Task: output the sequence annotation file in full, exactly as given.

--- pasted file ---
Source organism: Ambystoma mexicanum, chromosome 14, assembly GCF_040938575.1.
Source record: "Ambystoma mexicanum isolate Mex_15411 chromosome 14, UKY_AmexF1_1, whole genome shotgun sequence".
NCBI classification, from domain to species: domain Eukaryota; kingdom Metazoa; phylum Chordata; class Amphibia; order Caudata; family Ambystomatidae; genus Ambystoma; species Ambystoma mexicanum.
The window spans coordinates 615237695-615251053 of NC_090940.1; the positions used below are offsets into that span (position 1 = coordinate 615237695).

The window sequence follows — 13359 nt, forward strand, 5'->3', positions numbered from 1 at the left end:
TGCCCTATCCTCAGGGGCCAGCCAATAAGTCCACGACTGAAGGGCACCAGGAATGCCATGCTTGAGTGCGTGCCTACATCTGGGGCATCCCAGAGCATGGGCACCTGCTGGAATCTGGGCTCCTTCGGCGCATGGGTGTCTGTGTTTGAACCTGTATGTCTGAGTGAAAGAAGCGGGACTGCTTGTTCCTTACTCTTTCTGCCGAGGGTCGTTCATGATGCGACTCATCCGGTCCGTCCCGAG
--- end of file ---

Source organism: Ambystoma mexicanum, chromosome 14, assembly GCF_040938575.1.
Source record: "Ambystoma mexicanum isolate Mex_15411 chromosome 14, UKY_AmexF1_1, whole genome shotgun sequence".
NCBI classification, from domain to species: domain Eukaryota; kingdom Metazoa; phylum Chordata; class Amphibia; order Caudata; family Ambystomatidae; genus Ambystoma; species Ambystoma mexicanum.
The window spans coordinates 615237695-615251053 of NC_090940.1; the positions used below are offsets into that span (position 1 = coordinate 615237695).

The window sequence follows — 13359 nt, forward strand, 5'->3', positions numbered from 1 at the left end:
TGCCCTATCCTCAGGGGCCAGCCAATAAGTCCACGACTGAAGGGCACCAGGAATGCCATGCTTGAGTGCGTGCCTACATCTGGGGCATCCCAGAGCATGGGCACCTGCTGGAATCTGGGCTCCTTCGGCGCATGGGTGTCTGTGTTTGAACCTGTATGTCTGAGTGAAAGAAGCGGGACTGCTTGTTCCTTACTCTTTCTGCCGAGGGTCGTTCATGATGCGACTCATCCGGTCCGTCCCGAG